Laura Lima's exhibition How to Eat the Sun and the Moon is at Goodman Gallery, Johannesburg until April 24
Laura Lima's exhibition How to Eat the Sun and the Moon is at Goodman Gallery, Johannesburg until April 24
Image: Supplied

Strutting through the dimly lit entryway to the main square of the Goodman Gallery, having been confronted with the words, How to Eat the Sun and The Moon, I’m greeted by the intensity of the silence in the foyer. This was encountering Laura Lima, the Brazilian artist whose body of work is exhibited for the first time in SA.

Lima’s eccentric textile pieces reminded me of an online curated talk of Rio De Janeiro’s inaugural Favela Immersive Festival, in August 2021. It featured artist and designer extraordinaire Bibi Seck, who spoke candidly to a presence of Brazilian and African diasporic youth, about the role of developing collaborative practices as one of the ways to ensure rigorous economic participation of artisans, who often go unseen.

I reflected on this nugget of wisdom for over a week, thinking through the exhibition and the piercing silence in the gallery. The silence before entry was understandable. It is Venice season; people are busy and possibly under pressure. But the silence in between the viewing was persistent.

The show grips with an unrelenting silence. A unique tussle between chaos and calm, a reflection of Lima’s process and practice. In 2023, Lima showcased a body of work at MACBA in Barcelona, in Spain, titled Bale Literal, loosely translated as Literal Ballet, an ongoing project that she first exhibited in June 2019.

Michelle Farias Sommer and Victor Gorgulho described it as “an unprecedented work that connects the two buildings of the gallery directly at the crossroads through an ingenious contraption. The project, the result of her research with architecture and living beings, is a living organism that mobilizes dozens of people orchestrated by the artist”.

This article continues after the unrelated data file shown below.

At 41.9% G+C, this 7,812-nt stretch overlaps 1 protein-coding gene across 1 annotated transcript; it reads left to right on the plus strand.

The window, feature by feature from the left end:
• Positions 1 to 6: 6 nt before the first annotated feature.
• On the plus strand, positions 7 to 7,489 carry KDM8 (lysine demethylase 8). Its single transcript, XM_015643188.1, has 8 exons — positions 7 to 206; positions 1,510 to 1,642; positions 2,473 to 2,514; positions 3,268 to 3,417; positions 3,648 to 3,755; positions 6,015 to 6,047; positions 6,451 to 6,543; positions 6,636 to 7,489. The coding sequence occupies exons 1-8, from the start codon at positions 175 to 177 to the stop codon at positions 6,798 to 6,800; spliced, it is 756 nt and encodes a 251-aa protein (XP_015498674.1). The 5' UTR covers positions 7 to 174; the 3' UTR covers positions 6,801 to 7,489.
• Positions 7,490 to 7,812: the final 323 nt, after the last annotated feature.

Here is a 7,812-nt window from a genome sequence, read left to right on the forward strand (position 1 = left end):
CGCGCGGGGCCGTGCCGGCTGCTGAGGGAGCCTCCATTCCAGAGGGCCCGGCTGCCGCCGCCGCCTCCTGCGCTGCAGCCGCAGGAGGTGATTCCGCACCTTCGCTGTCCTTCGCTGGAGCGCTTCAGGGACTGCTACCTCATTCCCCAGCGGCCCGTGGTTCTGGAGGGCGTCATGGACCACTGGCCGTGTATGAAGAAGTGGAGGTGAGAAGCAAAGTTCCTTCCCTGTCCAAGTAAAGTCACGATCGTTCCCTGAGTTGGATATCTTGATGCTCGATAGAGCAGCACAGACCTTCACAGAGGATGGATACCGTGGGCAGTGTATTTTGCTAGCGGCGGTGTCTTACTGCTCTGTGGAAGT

Searching for the exhibition online, one is again confronted with a rendering of works that are built or created with community in mind. But also, an unwavering and overwhelming anticipation of something to come, to take shape. It is also an invitation to understand the element of suspension in Lima’s work. How important it is to have objects floating within a space or museum or at a crossroad. 

Laura Lima
Laura Lima
Image: Maria Baigur

The works at the Goodman Gallery float as well. With differing shapes and sizes, each textile is hung up with two or three rods, appearing from the ceiling. The weight of each is carried by thin “strings”, a puppetry of sorts and maybe a continuation of Bale Literal’s vocabulary.

This natural sensibility to engage stories from her own upbringing and merge them with those of others, stringing and knotting together memory, identity and narratives that are reflected in nature disrupts much of what the viewer comes into the space with. The ruptures and gaps appearing and disappearing in the pieces force one to silence the noise in their minds and think through what it would mean to eat the sun and the moon and be surprised by that feeling.  

Born in Rio De Janeiro, one of the most densely populated cities in the world, the work resembles a rugged, yet sophisticated process tied together with a wild impulse. A network of crossroads held up by rods to render the gallery space, unwanted yet filled with an energy that is deeply connected to the passing of time and the practice of self-reflection. 

Laura Lima's How to Eat the Sun and The Moon exhibition is on at the Goodman Gallery, Johannesburg until April 24.     

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